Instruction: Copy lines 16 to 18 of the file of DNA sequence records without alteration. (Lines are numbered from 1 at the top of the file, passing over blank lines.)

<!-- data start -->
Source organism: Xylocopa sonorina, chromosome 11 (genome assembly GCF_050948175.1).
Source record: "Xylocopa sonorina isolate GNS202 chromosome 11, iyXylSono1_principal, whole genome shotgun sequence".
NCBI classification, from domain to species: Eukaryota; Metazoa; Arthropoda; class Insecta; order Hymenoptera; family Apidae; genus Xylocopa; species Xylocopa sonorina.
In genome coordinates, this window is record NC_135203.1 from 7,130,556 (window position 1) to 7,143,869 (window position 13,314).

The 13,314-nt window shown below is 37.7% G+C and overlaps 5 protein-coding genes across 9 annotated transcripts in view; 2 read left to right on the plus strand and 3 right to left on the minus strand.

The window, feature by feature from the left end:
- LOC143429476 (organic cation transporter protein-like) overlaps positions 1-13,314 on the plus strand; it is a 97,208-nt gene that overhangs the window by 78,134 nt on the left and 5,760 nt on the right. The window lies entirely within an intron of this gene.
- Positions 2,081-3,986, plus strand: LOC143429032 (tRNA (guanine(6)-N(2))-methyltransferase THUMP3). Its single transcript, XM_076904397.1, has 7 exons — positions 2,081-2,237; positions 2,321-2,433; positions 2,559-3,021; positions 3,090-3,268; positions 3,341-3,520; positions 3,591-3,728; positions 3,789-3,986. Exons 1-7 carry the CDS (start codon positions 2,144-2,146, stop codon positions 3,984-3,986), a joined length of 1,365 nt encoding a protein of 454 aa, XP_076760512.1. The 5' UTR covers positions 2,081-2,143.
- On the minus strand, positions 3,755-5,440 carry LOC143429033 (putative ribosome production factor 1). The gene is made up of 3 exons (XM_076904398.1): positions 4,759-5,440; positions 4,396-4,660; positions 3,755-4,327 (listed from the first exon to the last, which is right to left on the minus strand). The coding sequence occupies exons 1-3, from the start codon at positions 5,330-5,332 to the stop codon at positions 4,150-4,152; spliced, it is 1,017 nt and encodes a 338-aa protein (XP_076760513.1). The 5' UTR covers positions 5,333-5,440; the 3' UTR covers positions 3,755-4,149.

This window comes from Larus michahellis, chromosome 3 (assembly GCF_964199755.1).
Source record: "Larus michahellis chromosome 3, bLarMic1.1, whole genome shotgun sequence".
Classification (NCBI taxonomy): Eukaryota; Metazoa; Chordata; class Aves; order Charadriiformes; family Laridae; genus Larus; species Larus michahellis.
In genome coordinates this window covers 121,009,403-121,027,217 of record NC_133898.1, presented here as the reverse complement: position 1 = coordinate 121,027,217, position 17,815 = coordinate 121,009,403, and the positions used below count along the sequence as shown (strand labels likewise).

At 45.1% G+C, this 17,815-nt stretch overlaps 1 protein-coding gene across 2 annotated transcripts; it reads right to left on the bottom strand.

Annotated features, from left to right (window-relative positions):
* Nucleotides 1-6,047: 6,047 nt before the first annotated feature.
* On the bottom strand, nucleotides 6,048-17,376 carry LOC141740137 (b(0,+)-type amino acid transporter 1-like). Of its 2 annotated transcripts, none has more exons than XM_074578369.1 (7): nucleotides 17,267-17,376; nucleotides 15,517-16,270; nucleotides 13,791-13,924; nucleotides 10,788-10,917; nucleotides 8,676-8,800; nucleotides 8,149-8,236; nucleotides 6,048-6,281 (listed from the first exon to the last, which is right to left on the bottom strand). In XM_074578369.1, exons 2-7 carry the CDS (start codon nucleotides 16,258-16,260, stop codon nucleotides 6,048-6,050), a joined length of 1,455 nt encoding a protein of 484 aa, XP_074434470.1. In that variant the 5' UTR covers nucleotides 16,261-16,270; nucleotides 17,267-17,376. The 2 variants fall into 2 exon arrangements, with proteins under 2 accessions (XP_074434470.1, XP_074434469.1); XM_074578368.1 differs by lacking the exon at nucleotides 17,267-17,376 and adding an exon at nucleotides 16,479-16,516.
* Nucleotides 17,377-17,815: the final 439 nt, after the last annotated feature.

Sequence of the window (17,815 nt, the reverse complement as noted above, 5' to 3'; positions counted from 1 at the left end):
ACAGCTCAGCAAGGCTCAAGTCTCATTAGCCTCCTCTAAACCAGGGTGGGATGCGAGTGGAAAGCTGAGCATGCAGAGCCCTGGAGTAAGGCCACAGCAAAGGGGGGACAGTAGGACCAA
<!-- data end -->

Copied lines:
* Nucleotides 1-6,047: 6,047 nt before the first annotated feature.
* On the bottom strand, nucleotides 6,048-17,376 carry LOC141740137 (b(0,+)-type amino acid transporter 1-like). Of its 2 annotated transcripts, none has more exons than XM_074578369.1 (7): nucleotides 17,267-17,376; nucleotides 15,517-16,270; nucleotides 13,791-13,924; nucleotides 10,788-10,917; nucleotides 8,676-8,800; nucleotides 8,149-8,236; nucleotides 6,048-6,281 (listed from the first exon to the last, which is right to left on the bottom strand). In XM_074578369.1, exons 2-7 carry the CDS (start codon nucleotides 16,258-16,260, stop codon nucleotides 6,048-6,050), a joined length of 1,455 nt encoding a protein of 484 aa, XP_074434470.1. In that variant the 5' UTR covers nucleotides 16,261-16,270; nucleotides 17,267-17,376. The 2 variants fall into 2 exon arrangements, with proteins under 2 accessions (XP_074434470.1, XP_074434469.1); XM_074578368.1 differs by lacking the exon at nucleotides 17,267-17,376 and adding an exon at nucleotides 16,479-16,516.
* Nucleotides 17,377-17,815: the final 439 nt, after the last annotated feature.